President Barack Obama says Tuesday the government is taking steps to spur demand for American cars. (Alex Wong / Getty Images)
Washington -- President Barack Obama said Tuesday it is his "fervent hope" that General Motors Corp. and Chrysler LLC will meet government-imposed deadlines to restructure and survive, warning the effort "will involve difficult and sometimes unpopular choices."
Obama's comments come as GM and Chrysler race the clock to try to win concessions from the United Auto Workers and their debt holders as they face a growing prospect of bankruptcy.
"It is our fervent hope that in the coming weeks, Chrysler will find a viable business partner and that GM will develop a business plan that will put it on a path to profitability without endless support from the American taxpayer," Obama said in a speech at Georgetown University.
GM and Chrysler are running on taxpayer loans approved by the Bush White House and expanded by the Obama administration. Obama on Tuesday defended his decision to give the two automakers more time to resolve their problems, despite harsh criticism from Republicans who said the companies had made no progress.
"We owed that not to the executives whose bad bets contributed to the weakening of their companies, but to the hundreds of thousands of workers whose livelihoods hang in the balance. Entire towns, entire communities, entire states are profoundly impacted by what happens in the auto industry," Obama said.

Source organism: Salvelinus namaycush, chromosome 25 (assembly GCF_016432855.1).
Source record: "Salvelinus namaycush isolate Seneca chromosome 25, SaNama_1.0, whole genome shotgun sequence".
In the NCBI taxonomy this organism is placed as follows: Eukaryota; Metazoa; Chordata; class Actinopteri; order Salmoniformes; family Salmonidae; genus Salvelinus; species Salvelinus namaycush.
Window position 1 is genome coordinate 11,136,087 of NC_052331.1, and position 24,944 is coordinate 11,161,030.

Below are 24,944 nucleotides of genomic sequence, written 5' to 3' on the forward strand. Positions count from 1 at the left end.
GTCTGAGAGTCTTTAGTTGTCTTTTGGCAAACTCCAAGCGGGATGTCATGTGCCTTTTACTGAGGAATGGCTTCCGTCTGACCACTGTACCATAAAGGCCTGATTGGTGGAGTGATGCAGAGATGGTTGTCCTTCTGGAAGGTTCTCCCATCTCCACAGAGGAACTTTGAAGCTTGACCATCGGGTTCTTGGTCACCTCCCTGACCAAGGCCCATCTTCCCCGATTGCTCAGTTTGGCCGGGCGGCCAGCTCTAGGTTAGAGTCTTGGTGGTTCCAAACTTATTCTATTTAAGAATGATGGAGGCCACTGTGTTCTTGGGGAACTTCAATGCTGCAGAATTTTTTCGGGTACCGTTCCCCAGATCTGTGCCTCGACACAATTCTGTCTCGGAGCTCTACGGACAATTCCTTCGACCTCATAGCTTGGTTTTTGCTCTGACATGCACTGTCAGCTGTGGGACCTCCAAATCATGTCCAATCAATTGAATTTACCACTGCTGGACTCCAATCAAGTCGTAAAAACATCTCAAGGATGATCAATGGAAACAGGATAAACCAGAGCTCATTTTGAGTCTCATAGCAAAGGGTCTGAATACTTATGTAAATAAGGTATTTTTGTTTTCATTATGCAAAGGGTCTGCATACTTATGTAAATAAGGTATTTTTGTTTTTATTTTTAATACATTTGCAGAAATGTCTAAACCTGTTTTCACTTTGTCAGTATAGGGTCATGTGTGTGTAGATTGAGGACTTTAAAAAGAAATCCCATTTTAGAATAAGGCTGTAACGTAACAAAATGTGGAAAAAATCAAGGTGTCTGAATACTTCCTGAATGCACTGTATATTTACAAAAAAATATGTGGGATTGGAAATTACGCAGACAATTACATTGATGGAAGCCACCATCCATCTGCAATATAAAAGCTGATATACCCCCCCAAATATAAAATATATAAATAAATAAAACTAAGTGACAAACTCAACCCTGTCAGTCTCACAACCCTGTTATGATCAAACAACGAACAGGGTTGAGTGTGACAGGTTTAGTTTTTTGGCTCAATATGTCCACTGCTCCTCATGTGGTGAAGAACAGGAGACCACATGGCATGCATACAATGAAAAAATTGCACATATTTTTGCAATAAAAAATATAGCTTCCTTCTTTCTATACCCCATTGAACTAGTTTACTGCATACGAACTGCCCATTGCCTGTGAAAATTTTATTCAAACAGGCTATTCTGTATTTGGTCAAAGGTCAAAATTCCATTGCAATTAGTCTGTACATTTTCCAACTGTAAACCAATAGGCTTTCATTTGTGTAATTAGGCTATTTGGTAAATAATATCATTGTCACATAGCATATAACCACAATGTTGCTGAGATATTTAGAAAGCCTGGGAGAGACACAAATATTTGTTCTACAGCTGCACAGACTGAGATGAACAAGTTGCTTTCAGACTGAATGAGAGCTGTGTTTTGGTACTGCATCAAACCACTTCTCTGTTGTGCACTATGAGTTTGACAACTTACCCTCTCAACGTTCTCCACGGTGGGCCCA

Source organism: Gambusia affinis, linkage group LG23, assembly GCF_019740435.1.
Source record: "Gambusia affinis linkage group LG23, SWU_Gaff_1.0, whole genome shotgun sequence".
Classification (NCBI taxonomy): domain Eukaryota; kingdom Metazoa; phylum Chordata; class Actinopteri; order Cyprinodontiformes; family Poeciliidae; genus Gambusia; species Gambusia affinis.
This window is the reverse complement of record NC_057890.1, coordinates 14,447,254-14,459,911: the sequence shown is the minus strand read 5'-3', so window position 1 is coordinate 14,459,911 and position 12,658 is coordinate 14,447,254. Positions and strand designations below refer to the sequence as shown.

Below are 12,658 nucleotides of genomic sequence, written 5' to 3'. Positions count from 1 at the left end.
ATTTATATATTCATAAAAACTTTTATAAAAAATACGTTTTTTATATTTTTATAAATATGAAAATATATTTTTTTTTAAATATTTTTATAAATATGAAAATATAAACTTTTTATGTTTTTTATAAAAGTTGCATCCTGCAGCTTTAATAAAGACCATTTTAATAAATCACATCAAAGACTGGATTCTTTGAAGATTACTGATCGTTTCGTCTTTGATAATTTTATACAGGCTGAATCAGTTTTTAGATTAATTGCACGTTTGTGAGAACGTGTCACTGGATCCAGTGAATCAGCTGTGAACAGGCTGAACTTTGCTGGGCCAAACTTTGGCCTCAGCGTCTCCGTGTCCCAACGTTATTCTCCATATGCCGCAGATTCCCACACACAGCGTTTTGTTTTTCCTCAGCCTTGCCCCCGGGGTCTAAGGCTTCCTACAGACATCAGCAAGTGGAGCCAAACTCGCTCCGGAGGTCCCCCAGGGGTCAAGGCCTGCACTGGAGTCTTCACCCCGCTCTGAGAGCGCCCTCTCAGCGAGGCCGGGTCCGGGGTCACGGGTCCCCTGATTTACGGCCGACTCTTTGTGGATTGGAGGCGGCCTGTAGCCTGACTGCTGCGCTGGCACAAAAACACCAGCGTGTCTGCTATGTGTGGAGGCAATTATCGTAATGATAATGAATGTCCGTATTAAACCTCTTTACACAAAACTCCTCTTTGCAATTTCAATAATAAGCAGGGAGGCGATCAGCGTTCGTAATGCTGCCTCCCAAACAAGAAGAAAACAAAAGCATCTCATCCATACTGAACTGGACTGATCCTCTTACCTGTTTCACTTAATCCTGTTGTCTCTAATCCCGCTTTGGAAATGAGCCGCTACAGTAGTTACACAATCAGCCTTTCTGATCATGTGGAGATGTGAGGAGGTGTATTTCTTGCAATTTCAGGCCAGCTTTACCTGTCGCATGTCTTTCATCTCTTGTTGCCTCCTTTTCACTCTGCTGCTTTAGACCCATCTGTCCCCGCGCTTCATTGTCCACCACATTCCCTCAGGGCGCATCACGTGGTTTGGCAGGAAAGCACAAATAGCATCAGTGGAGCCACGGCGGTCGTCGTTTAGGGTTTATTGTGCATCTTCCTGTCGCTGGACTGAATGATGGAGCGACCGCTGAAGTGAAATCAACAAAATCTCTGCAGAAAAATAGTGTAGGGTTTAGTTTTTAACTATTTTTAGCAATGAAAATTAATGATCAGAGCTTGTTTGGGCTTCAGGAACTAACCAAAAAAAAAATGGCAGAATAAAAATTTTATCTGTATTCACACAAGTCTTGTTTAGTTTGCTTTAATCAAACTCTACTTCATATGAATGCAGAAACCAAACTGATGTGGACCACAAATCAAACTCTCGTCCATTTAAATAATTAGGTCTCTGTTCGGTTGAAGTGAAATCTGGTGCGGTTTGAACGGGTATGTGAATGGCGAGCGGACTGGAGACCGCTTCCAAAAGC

"In the meantime, we are taking steps to spur demand for American cars and provide relief to autoworkers and their communities. And we will continue to reaffirm this nation's commitment to a 21st century American auto industry that creates new jobs and builds the fuel-efficient cars and trucks that will carry us toward a clean energy future."
The government gave Chrysler until the end of this month to complete a tie-up with Italian automaker Fiat SpA; it gave GM until the end of May to complete a tougher restructuring and dramatically shrink its $70 billion in debt. Both companies need to reach an accord with the United Auto Workers, bondholders and other constituents before either goal can be achieved.
Some on Obama's auto task force have suggested bankruptcy is still the best option for both GM and Chrysler, but industry insiders are not so sure.
"I don't see any scenario where all the constituents involved are better off in a bankruptcy," said restructuring expert Van Conway of Conway MacKenzie Inc., a Birmingham-based consulting firm. He said the government's suggestion that additional financial aid would be forthcoming if deals could be reached should be incentive enough.
"That's a heck of a lever to get a deal done."
Craig Ruff, a political analyst at Public Sector Consultants, a Lansing-based good government think tank, said Obama is responding to "off with their heads populism" by getting rid of GM Chairman and CEO Rick Wagoner and half of the company's directors.
"He offers this hazy view that he's not going to allow the domestic auto industry to fail," Ruff said.